Upon their return to London, Dadd's father escorted him to St. Luke’s Hospital for Lunatics. Despite Dadd's objections, a doctor diagnosed him as mentally ill. Subsequently, father and son journeyed to Cobham, near their family's original residence, where it's speculated that Dadd Sr. encouraged his son to seek treatment. However, instead of complying, Dadd Jr. led his father to a park, where during their evening stroll, he fatally attacked him, wielding a razor and knife. Following the gruesome incident, Dadd fled to France, assaulting a tourist en route, and then proceeded to Calais, Paris, and eventually to a town near Montereau, where authorities apprehended him. Upon searching his studio for evidence, the police stumbled upon portraits depicting acquaintances with slashed throats, indicating that Dadd had meticulously planned his murderous actions.

Even this tragic note in Dadd’s life was, in some ways, in keeping with British society’s expectations in his day. “The idea that art and madness snuggled up right next to each other—that there was something subversive, dangerous, explosive about art—was very much part of the Victorian cultural milieu,” Demarest said. Dadd’s life took the stereotype to the extreme.

British authorities sent Dadd to London’s infamous Bethlem Royal Hospital (informally known as “Bedlam”—the origin of the colloquial term). In 1864, he moved to the newly opened Broadmoor Facility, where he remained institutionalised until his death in 1886. The staff of the facility became Dadd’s patrons and occasional subjects. Portrait of a Young Man (1853), for example, is thought to depict a hospital attendant. In the painting, a man in a dark suit sits on a bench made of tangled wood; the object seems a part of nature. Victorian mental institutions were notoriously horrific. Physicians’ understanding of schizophrenia and bipolar disorder (one of which Dadd probably had) was limited at the time, and restraints and opiates served as their major tactics for calming patients. The doctors’ support for Dadd’s painting—they even helped him get supplies—is a humane note in the history of Victorian mental health care.

Richard Dadd, Titania Sleeping, 1841

Fairies remained a predominant subject for Dadd throughout his life. The Fairy Feller’s Master-Stroke, which he worked on for nearly 10 years, became his magnum opus (and inspired a Queen song of the same name). His interest in the topic, notably, was not delusional, so much as it was part of a larger cultural intrigue. The British and Irish, as scholar Carole Silver writes in her 1986 book On the Origin of Fairies: Victorians, Romans, and Folk Beliefs, were trying to revive their folkloric traditions.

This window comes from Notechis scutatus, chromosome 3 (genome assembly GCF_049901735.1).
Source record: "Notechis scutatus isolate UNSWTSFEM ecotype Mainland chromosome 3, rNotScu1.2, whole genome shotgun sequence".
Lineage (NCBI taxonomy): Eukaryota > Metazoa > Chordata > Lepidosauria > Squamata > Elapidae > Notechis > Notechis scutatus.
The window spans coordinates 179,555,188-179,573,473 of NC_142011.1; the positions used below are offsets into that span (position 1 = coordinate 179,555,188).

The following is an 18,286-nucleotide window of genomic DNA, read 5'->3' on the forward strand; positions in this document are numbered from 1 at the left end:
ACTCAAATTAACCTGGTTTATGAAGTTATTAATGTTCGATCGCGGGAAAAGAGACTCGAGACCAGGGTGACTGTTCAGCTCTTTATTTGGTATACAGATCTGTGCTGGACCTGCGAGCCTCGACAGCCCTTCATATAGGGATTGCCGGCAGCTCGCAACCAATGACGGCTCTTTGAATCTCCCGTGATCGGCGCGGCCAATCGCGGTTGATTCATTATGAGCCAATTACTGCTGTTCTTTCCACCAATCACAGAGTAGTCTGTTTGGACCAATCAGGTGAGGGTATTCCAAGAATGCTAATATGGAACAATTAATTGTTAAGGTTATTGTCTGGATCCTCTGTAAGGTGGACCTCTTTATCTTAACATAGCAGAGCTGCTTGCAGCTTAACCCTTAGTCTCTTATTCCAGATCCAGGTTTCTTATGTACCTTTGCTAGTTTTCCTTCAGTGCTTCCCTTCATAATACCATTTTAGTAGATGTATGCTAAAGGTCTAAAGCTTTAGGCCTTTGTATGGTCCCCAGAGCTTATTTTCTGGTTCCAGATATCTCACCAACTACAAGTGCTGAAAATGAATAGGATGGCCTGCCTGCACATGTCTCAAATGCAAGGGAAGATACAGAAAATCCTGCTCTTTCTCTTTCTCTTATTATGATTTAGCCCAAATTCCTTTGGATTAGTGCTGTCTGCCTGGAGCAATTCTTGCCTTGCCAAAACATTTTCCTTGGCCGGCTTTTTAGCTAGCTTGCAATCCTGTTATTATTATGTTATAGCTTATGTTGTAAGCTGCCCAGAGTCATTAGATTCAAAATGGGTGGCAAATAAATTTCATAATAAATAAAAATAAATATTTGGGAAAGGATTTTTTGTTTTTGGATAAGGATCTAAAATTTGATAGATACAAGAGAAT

In his 2003 Discworld novel "The Wee Free Men," Terry Pratchett incorporates "The Fairy Feller's Master-Stroke" by Richard Dadd. The protagonist, Tiffany, discovers the painting within a book of fairy tales and subsequently finds herself trapped within a dream depicted in the artwork. In an author's note, Pratchett offers a description of the painting and provides a compassionate overview of Dadd's life, acknowledging his personal challenges and battle with mental illness.

Romantic poets like Percy Bysshe Shelley and Samuel Taylor Coleridge wrote about sprites in the early 19th century; their fantastical works fueled the Victorian imagination.

“Though the Romantic spirit hatched the fairies,” Silver writes, “it was the Victorian passion for investigation that nourished them.” Ideas about psychology and the unconscious were emerging, while the dawning Industrial Revolution encouraged the use of science and technology for new discoveries. Fairy mania eventually reached its peak in the early 20th century, when young girls convinced Sherlock Holmes writer Sir Arthur Conan Doyle that they’d managed to photograph fairies; in 1920, he included the pictures in a magazine article on the theme, and the story became a media sensation.

Dadd transformed a mad cultural obsession into transfixing artwork. “The artist’s illness is unquestionable and so, I think, is his peculiar genius,” Jonathan Jones wrote in a Guardian review of a 2015 exhibition of Dadd’s work. But he notes that in Dadd’s case, his mental illness may not have been connected to his art. “This is just one extraordinary case.…Dadd’s life was desolate. The art he made from it, in flight from it, is a joy.”

Dadd died on 7 January 1886, "from an extensive disease of the lungs". A "substantial number" of his works are on display in the Bethlem Royal Hospital Museum